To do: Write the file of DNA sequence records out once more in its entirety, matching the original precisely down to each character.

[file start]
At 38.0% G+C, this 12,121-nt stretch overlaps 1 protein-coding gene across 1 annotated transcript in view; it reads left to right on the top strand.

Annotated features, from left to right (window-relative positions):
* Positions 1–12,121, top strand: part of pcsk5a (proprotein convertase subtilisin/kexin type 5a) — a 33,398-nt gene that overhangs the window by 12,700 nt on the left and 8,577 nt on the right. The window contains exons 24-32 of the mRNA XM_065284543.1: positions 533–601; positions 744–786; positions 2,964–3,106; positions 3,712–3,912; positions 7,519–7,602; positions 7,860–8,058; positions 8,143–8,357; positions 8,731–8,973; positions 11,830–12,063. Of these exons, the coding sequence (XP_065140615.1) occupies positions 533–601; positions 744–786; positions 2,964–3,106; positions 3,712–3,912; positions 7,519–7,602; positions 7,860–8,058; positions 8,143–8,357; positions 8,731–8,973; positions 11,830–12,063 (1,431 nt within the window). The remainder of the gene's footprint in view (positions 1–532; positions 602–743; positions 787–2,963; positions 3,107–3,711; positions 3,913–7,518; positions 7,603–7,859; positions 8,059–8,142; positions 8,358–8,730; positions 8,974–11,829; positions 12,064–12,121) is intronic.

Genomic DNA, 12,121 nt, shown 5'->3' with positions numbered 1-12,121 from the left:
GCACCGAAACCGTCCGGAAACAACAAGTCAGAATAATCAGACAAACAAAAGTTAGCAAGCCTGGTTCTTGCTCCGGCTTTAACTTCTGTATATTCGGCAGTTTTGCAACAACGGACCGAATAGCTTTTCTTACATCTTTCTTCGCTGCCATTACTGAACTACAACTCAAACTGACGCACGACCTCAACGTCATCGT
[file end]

At 38.0% G+C, this 12,121-nt stretch overlaps 1 protein-coding gene across 1 annotated transcript in view; it reads left to right on the top strand.

Annotated features, from left to right (window-relative positions):
* Positions 1–12,121, top strand: part of pcsk5a (proprotein convertase subtilisin/kexin type 5a) — a 33,398-nt gene that overhangs the window by 12,700 nt on the left and 8,577 nt on the right. The window contains exons 24-32 of the mRNA XM_065284543.1: positions 533–601; positions 744–786; positions 2,964–3,106; positions 3,712–3,912; positions 7,519–7,602; positions 7,860–8,058; positions 8,143–8,357; positions 8,731–8,973; positions 11,830–12,063. Of these exons, the coding sequence (XP_065140615.1) occupies positions 533–601; positions 744–786; positions 2,964–3,106; positions 3,712–3,912; positions 7,519–7,602; positions 7,860–8,058; positions 8,143–8,357; positions 8,731–8,973; positions 11,830–12,063 (1,431 nt within the window). The remainder of the gene's footprint in view (positions 1–532; positions 602–743; positions 787–2,963; positions 3,107–3,711; positions 3,913–7,518; positions 7,603–7,859; positions 8,059–8,142; positions 8,358–8,730; positions 8,974–11,829; positions 12,064–12,121) is intronic.

Genomic DNA, 12,121 nt, shown 5'->3' with positions numbered 1-12,121 from the left:
GCACCGAAACCGTCCGGAAACAACAAGTCAGAATAATCAGACAAACAAAAGTTAGCAAGCCTGGTTCTTGCTCCGGCTTTAACTTCTGTATATTCGGCAGTTTTGCAACAACGGACCGAATAGCTTTTCTTACATCTTTCTTCGCTGCCATTACTGAACTACAACTCAAACTGACGCACGACCTCAACGTCATCGT